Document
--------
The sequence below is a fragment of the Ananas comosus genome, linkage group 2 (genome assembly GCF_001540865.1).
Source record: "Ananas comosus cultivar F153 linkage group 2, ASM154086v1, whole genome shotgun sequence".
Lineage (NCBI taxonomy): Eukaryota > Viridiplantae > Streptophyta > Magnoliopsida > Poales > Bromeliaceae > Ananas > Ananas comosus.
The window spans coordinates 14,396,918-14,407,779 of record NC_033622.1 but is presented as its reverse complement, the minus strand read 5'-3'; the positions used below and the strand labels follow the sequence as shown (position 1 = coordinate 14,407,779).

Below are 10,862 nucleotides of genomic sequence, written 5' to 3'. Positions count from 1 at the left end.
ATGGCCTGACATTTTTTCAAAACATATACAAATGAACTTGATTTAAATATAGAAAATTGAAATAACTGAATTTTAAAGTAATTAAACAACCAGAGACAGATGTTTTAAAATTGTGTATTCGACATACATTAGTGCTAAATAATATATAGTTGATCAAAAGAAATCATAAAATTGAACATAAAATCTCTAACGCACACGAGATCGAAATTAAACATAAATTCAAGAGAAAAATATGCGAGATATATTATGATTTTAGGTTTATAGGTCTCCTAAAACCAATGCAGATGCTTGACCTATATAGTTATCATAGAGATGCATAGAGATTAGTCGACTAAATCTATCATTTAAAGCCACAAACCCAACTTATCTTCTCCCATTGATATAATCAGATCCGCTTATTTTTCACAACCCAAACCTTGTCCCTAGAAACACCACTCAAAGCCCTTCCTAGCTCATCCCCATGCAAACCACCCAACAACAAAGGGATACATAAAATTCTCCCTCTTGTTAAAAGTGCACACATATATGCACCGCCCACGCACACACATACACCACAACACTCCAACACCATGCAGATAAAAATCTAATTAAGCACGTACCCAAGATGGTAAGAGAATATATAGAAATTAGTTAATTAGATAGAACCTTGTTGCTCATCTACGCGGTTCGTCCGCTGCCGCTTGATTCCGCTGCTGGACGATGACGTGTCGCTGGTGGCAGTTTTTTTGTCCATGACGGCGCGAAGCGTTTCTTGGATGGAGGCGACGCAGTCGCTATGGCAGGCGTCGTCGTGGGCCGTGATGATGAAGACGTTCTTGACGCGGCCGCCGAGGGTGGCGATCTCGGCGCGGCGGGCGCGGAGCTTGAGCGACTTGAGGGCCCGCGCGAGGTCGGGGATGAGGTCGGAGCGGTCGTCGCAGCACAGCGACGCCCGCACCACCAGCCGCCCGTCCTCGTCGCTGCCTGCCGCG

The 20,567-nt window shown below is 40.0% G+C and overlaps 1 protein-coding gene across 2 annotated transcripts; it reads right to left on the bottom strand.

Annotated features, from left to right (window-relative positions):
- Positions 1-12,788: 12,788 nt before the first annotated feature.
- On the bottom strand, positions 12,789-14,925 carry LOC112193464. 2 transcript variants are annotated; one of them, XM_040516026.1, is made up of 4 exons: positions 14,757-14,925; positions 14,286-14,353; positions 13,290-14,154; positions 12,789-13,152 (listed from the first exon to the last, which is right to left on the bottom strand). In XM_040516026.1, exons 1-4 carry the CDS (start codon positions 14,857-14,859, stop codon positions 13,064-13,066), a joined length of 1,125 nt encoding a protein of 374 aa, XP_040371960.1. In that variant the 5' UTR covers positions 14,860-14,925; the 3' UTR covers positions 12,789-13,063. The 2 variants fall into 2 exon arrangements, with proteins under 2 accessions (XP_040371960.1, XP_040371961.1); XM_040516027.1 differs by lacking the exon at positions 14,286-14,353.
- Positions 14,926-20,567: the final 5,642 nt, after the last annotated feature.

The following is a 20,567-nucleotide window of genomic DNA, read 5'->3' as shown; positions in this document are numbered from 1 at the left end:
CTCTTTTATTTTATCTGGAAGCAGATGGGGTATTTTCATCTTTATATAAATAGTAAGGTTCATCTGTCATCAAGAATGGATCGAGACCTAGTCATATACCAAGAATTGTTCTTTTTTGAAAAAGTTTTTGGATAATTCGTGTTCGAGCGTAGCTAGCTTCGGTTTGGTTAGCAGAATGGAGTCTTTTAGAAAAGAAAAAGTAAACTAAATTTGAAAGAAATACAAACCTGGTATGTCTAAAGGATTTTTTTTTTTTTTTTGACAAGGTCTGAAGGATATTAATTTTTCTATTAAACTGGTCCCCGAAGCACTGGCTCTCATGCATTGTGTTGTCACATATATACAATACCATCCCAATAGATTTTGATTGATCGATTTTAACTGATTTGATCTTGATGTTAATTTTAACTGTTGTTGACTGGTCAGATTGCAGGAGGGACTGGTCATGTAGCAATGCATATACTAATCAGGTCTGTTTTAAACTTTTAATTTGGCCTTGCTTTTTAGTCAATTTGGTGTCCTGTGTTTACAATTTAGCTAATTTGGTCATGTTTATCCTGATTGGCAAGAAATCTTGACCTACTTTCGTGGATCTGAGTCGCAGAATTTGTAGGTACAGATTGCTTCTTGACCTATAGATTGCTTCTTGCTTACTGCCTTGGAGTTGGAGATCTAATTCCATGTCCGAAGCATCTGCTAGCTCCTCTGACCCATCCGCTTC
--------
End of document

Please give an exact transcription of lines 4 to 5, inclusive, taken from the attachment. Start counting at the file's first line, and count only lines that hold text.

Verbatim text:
The window spans coordinates 14,396,918-14,407,779 of record NC_033622.1 but is presented as its reverse complement, the minus strand read 5'-3'; the positions used below and the strand labels follow the sequence as shown (position 1 = coordinate 14,407,779).

Below are 10,862 nucleotides of genomic sequence, written 5' to 3'. Positions count from 1 at the left end.